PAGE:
New media curator --- information architect -- theater maker -- science fiction writer -- data base programmer -- media designer or software artist: we use computer programmes to write, read, listen, publish, edit and play. More than often we do all these things at the same time and in connection to each other.
But do we use software to think?
My physiotherapist used the following analogy to explain how humans use tools to negotiate the space around their bodies:
"If you prepare a sauce..." she said, "and stir it with a wooden spoon... you will be able to feel at which moment exactly the starch starts to burn to the bottom of the pan".
A wooden spoon might not be the kind of glamour and glitter a post human cyborg is looking for, but I think it is in this unspectacular way our daily operations with software help to make sense of our environment.
It has become our natural habitat. We practice software until we in-corporate its choreography. We make it disappear in the background. A seamless experience. We become one with our extensions.
Counter to this magic vanishing, with each possibility opened up by an operating system or software package, the space within which making can take place is circumscribed.
Software is never politically neutral, nor are its aesthetics without colour: each product prescribes use, and results in specific forms, sounds and shapes.
Software produces culture at the same time as it is produced by culture. It is shaped through and locked into economic models of production and distribution. This is obviously as much true for a wooden spoon as it is for Apple Quicktime Broadcaster but in software this "lock" is apparent in the crudest way possible. Fortunately no Anti Piracy Police is interested in my kitchen. Nor are the products of my cooking subject to Digital Rights Management.
Do You Have The Right Plug-in Installed? It Looks Like You Are Writing A Letter! You Have Unused Icons On Your Desktop... PLEASE READ THIS SOFTWARE LICENSE AGREEMENT CAREFULLY BEFORE DOWNLOADING OR USING THE SOFTWARE.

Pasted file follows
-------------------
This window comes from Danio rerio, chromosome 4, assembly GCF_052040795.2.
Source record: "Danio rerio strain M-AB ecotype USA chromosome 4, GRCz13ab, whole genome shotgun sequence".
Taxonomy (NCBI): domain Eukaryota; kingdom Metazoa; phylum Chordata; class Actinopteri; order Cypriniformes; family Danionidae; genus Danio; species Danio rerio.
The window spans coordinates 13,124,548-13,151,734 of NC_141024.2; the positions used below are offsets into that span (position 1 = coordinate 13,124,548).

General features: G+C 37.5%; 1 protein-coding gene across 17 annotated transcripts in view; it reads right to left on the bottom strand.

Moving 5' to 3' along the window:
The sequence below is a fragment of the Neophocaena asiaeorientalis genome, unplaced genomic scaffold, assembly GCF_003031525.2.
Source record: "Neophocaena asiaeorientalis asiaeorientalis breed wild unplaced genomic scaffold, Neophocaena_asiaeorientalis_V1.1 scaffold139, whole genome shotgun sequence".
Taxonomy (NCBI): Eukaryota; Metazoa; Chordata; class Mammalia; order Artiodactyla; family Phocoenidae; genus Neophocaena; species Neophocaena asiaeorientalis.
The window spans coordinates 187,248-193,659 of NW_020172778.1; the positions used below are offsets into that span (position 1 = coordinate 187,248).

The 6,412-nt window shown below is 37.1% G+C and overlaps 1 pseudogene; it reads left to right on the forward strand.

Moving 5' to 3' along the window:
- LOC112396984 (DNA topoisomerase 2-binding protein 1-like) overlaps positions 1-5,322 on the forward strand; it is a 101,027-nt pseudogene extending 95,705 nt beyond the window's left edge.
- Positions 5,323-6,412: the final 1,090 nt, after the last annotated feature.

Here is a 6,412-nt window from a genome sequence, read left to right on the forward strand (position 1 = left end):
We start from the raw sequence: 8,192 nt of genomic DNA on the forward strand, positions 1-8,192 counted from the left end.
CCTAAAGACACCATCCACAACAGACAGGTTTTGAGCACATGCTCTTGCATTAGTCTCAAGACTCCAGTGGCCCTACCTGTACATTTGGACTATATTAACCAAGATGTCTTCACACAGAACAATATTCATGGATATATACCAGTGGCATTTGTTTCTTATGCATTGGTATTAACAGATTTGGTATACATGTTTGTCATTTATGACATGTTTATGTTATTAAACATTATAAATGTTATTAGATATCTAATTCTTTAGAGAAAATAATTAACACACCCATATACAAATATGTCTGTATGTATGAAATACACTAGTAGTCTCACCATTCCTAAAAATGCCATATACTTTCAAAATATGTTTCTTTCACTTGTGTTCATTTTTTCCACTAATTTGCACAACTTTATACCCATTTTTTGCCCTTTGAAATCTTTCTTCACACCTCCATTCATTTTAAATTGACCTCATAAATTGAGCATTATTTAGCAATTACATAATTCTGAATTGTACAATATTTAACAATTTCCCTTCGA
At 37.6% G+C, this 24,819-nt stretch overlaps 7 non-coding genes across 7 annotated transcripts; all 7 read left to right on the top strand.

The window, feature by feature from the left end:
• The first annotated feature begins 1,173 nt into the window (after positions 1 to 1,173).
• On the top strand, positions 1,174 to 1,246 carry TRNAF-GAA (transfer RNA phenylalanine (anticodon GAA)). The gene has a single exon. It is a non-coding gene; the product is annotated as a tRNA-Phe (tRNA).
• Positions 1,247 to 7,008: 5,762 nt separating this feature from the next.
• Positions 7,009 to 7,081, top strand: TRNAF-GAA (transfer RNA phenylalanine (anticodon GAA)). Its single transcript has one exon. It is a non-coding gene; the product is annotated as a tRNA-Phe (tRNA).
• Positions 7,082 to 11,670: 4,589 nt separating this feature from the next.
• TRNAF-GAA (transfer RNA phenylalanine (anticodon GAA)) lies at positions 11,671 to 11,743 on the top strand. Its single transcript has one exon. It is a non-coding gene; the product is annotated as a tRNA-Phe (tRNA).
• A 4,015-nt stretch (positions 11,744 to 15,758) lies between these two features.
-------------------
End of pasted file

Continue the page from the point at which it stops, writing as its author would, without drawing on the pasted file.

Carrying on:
Could we understand what software does to our work and working patterns without being able to step away from it? What if our work is not only made with, but also through software? What if our work IS software?
Can we think ourselves outside it?
"someone can know how to type but not know how to read the words produced (...) just as someone can be able to read a typescript without knowing how to type" (Katherine Hayles - How We Became Posthuman)
Because we want to be both typist and reader, Constant is committed to Open Source Software. Or more precisely: we are interested in the tension between those two positions.
Constant is not a community of programmers. We do share a desire to adjust, reinvent, change and examine the instruments we use and we like to create situations which allow for that kind of reflection.
Our decision to use and produce Open Source tools is therefore as much political, as it is in line with the nature of our artistic and intellectual interests.
As each tool is scripted with use, we very much enjoy to be immersed in a milieu (or in fact: a stockpile of milieus) which emanates collaboration rather than individual authorship, which builds on exchange rather than on exclusivity. A milieu which supports biodiversity; a rich mixture of programmes and approaches.
Of course we get frustrated sometimes using Open Source software; one does not always have the time and energy to not know what to expect. But it is a luxury to find other experiences than those we were used to; it offers an opportunity to rethink “user-friendly-ness” to start with. "Usability" might mean something else all together depending on who is using something, and what she is using it for.
We are ultimately interested in making differences, glitches, misunderstandings and hick ups productive. Our work is, as much as the software we use and produce, “work in progress” and this means it’s cut-off points are not necessarily concealed.
We like to cross boundaries, but we don't want to erase them. We traverse different worlds, we do not make them the same. In fact, we are interested in everything that shows up in the cracks.